Results[edit]

United States presidential election in Pennsylvania, 2004
Party Candidate Votes Percentage Electoral votes
Democratic John Kerry 2,938,095 50.9% 21
Republican George W. Bush (Inc.) 2,793,847 48.4% 0
Libertarian Michael Badnarik 21,185 0.4% 0
Green David Cobb 6,319 0.1% 0
Constitution Michael Peroutka 6,318 0.1% 0
Independent Ralph Nader 2,656 0.1% 0
Independent Write Ins 1,170 0.1% 0
Totals 5,769,590 100.00% 21
Voter turnout (Voting Age population) 60.5%

By county[edit]

County Kerry% Kerry# Bush% Bush# Others% Others#
Adams 32.6% 13,764 66.9% 28,247 0.5% 217
Allegheny 57.2% 368,912 42.1% 271,925 0.7% 4,632
Armstrong 38.7% 12,025 60.9% 18,925 0.5% 147
Beaver 51.1% 42,146 48.4% 39,916 0.6% 481
Bedford 26.5% 6,016 73.2% 16,606 0.3% 57
Berks 46.4% 76,309 53.0% 87,122 0.6% 1,056
Blair 33.4% 18,105 66.0% 35,751 0.6% 322
Bradford 33.5% 8,590 66.0% 16,942 0.5% 120
Bucks 51.1% 163,438 48.3% 154,469 0.6% 1,909
Butler 35.2% 30,090 64.3% 54,959 0.4% 376
Cambria 48.7% 32,591 50.8% 34,048 0.5% 344
Cameron 33.0% 794 66.5% 1,599 0.5% 13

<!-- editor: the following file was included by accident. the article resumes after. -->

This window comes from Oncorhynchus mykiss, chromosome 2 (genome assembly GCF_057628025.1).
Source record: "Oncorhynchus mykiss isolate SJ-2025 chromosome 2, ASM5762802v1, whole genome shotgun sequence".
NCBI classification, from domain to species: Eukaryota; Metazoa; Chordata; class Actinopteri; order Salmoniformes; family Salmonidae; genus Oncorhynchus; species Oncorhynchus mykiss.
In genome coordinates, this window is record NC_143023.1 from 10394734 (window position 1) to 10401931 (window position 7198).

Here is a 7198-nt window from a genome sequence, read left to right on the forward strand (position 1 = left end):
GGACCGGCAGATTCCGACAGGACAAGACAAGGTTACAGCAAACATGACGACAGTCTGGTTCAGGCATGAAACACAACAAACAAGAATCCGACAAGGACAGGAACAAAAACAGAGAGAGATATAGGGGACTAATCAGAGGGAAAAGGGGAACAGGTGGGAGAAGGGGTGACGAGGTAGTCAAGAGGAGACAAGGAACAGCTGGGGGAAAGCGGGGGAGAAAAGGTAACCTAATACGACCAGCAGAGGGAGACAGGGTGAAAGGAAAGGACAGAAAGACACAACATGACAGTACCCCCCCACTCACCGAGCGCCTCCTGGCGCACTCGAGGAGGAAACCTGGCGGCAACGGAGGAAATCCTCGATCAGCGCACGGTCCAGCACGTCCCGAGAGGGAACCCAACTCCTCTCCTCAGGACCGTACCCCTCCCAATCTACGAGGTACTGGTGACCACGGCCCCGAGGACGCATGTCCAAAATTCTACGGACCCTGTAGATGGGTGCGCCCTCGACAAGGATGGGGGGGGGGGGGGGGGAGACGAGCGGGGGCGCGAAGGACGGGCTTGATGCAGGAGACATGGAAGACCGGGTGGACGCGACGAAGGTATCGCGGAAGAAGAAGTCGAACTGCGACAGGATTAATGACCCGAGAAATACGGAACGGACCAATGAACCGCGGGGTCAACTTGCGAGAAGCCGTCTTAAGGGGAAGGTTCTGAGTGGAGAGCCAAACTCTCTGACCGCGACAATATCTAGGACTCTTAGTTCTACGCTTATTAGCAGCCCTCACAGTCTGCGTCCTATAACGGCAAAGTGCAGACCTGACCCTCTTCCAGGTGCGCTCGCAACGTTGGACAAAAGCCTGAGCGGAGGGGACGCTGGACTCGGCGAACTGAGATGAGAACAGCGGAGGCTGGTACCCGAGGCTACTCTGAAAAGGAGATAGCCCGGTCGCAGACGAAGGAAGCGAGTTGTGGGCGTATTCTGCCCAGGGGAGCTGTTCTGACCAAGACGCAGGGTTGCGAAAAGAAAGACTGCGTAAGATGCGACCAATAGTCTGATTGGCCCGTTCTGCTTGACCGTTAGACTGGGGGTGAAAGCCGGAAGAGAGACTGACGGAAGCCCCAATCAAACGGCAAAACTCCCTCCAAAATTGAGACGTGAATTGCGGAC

Carbon 48.8% 12,223 50.0% 12,519 1.2% 301
Centre 47.8% 30,733 51.6% 33,133 0.6% 387
Chester 47.5% 109,708 52.0% 120,036 0.5% 1,079
Clarion 35.2% 6,049 64.4% 11,063 0.4% 72
Clearfield 39.5% 13,518 60.0% 20,533 0.5% 182
Clinton 41.7% 5,823 57.5% 8,035 0.8% 109
Columbia 39.7% 10,679 59.7% 16,052 0.5% 138
Crawford 41.8% 16,013 57.3% 21,965 0.9% 344
Cumberland 35.8% 37,928 63.8% 67,648 0.5% 506
Dauphin 45.6% 55,299 53.9% 65,296 0.5% 613
Delaware 57.1% 162,601 42.3% 120,425 0.5% 1,512
Elk 45.4% 6,602 54.1% 7,872 0.5% 76
Erie 53.9% 67,921 45.6% 57,372 0.5% 605
Fayette 53.2% 29,120 45.8% 25,045 1.0% 542
Forest 38.4% 989 61.1% 1,571 0.5% 13
Franklin 28.3% 16,562 71.4% 41,817 0.3% 190
Fulton 23.5% 1,475 76.1% 4,772 0.4% 24
Greene 49.3% 7,674 50.0% 7,786 0.7% 105
Huntingdon 32.6% 5,879 67.2% 12,126 0.3% 53
Indiana 43.7% 15,831 55.9% 20,254 0.4% 163
Jefferson 31.0% 6,073 68.4% 13,371 0.6% 116
Juniata 28.0% 2,797 71.4% 7,144 0.6% 65
Lackawanna 56.3% 59,573 42.3% 44,766 1.4% 1,480